At the beginning of the decade, two Greenville homes were built that continue to add charm to their neighborhoods.
Two amenities, missing at the beginning of the decade, would soon come and take the town to the next level.
The 1840s saw continued growth with the summer Lowcountry tourism crowd and catered to it with more accommodations.
The village of Greenville progressed in importance politically and economically by the beginning of the 1830s so much so that Gov. James Hamilton Jr. signed an “Act to Incorporate the…
The 1820s held unprecedented development for the village known as Greenville
While Woolworth’s lunches were an integral part of many Greenvillians' daily lives, what ultimately made the restaurant important in our city’s history is the role it played during the crucial time of the civil rights movement of the 1960s.
At the close of the decade, the population of the village was about 400 and continued to attract wealthy Lowcountry visitors.
For an African American born a decade after emancipation, freedom was in place, but life continued to be difficult.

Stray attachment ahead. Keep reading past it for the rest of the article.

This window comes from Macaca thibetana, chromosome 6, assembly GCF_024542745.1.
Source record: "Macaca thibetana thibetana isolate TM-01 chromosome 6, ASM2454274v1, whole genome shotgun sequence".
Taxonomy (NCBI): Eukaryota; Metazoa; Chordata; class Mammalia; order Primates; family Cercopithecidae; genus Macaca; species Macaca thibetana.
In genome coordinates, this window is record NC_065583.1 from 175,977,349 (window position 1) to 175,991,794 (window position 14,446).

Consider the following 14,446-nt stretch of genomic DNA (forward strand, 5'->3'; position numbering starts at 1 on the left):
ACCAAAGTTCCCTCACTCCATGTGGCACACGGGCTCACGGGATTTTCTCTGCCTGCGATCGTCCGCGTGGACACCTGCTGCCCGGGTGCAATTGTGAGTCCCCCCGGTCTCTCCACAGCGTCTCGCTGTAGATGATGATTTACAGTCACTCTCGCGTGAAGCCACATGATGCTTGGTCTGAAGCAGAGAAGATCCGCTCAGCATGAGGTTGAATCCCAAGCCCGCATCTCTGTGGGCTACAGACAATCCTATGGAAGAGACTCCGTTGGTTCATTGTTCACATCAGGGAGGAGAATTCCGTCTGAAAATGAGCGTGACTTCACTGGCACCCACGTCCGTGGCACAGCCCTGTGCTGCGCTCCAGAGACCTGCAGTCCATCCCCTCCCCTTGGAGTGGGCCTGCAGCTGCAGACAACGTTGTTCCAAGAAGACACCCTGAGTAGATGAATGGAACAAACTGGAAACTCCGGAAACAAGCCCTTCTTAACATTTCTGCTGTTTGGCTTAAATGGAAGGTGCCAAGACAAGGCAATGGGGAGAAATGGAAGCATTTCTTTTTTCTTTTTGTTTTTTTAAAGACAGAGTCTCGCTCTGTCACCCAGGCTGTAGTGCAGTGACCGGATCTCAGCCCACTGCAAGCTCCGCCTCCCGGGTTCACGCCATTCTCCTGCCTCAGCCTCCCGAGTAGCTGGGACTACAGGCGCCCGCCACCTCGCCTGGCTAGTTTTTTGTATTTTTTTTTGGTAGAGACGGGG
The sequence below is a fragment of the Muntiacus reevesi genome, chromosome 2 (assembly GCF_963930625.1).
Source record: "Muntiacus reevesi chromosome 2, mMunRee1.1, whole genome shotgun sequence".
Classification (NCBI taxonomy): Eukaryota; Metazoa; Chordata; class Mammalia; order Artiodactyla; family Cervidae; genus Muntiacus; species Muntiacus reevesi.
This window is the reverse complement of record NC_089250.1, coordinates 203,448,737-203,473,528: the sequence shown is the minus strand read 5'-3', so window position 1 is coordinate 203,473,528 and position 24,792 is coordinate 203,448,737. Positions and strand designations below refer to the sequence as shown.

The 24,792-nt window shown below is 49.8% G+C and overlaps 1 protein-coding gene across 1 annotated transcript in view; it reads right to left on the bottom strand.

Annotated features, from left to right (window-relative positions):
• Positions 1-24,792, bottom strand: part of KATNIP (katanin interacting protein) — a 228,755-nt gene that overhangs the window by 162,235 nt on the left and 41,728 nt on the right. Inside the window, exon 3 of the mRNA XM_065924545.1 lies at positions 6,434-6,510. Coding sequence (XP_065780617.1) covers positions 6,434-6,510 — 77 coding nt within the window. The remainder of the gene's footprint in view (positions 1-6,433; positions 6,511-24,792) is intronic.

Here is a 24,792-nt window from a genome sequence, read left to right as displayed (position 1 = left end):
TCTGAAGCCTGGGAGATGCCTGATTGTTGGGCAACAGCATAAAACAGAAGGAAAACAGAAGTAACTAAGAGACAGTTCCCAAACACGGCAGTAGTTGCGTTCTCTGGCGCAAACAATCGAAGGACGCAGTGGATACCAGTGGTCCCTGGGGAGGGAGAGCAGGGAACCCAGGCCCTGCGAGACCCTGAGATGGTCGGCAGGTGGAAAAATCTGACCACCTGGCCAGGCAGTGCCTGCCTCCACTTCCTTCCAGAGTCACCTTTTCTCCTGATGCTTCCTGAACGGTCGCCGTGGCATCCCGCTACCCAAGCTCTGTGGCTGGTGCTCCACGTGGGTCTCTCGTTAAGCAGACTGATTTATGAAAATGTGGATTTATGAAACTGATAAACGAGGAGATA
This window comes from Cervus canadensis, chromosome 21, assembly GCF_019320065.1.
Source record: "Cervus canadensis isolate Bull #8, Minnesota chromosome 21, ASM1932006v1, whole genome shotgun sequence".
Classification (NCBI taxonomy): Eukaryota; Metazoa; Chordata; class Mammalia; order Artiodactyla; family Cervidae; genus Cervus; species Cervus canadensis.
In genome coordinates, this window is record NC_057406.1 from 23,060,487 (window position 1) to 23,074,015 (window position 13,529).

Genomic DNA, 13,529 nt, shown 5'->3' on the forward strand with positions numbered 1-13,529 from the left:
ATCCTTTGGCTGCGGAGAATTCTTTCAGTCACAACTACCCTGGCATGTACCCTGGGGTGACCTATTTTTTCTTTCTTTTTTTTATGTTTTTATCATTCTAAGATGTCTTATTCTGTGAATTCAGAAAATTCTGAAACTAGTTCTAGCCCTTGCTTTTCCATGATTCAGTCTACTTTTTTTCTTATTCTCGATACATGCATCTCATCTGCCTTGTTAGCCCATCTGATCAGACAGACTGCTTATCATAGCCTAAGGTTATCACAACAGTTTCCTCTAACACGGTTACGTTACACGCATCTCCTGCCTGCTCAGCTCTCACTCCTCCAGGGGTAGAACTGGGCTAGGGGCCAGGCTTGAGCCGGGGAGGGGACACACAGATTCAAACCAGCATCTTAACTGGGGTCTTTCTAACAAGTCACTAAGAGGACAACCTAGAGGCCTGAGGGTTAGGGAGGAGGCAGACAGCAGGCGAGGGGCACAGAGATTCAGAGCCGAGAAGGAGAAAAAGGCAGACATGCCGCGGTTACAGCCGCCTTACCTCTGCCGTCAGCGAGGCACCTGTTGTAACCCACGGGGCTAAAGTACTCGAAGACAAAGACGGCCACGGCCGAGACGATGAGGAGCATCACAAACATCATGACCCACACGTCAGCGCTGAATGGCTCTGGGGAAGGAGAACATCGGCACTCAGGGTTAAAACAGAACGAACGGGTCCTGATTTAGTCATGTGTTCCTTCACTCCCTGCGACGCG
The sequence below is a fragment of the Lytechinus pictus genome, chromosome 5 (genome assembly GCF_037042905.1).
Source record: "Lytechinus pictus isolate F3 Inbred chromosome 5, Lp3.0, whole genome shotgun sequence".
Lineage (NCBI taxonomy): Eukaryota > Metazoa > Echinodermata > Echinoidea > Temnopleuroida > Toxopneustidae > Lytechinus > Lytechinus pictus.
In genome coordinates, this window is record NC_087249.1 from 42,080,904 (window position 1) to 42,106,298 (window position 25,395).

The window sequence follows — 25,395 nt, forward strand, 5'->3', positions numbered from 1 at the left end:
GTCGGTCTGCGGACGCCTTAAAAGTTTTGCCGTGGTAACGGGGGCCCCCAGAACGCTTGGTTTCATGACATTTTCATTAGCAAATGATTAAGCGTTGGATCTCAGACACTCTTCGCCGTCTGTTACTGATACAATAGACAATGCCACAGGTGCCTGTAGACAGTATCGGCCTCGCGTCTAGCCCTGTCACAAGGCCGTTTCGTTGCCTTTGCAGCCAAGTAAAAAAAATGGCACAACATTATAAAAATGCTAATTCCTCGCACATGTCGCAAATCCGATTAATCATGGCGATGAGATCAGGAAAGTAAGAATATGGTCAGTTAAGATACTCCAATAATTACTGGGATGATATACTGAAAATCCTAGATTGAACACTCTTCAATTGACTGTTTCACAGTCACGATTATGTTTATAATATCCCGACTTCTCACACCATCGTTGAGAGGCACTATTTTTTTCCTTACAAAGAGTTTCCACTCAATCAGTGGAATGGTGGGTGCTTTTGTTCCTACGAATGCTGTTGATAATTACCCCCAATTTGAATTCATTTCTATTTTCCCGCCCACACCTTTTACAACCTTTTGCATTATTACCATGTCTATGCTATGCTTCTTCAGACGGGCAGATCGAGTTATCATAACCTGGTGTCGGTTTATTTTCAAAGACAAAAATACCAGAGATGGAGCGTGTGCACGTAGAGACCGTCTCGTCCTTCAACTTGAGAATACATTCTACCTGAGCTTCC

At the start of the new century, numerous farms and plantations were established as Greenville developed primarily as an agriculture center.
The only person to put a home in the immediate area of Reedy Falls was Lemuel J. Alston.
Locally, the enormous sign must have had an indelible impression on was Greenville High School student Douglas Leigh.
Business grew briskly over the next decades
As competition grew and tastes changed, a 19-year tradition of dining at Seven Oaks ended in early 2002.
Timing and location of the hotel could not have been better. Within a few years, one of America’s largest events, The Textile Exposition, came to town with thousands upon thousands of people visiting and needing a bed.
Early colonists copied the British love and custom for afternoon tea, though all of the leaves were imported.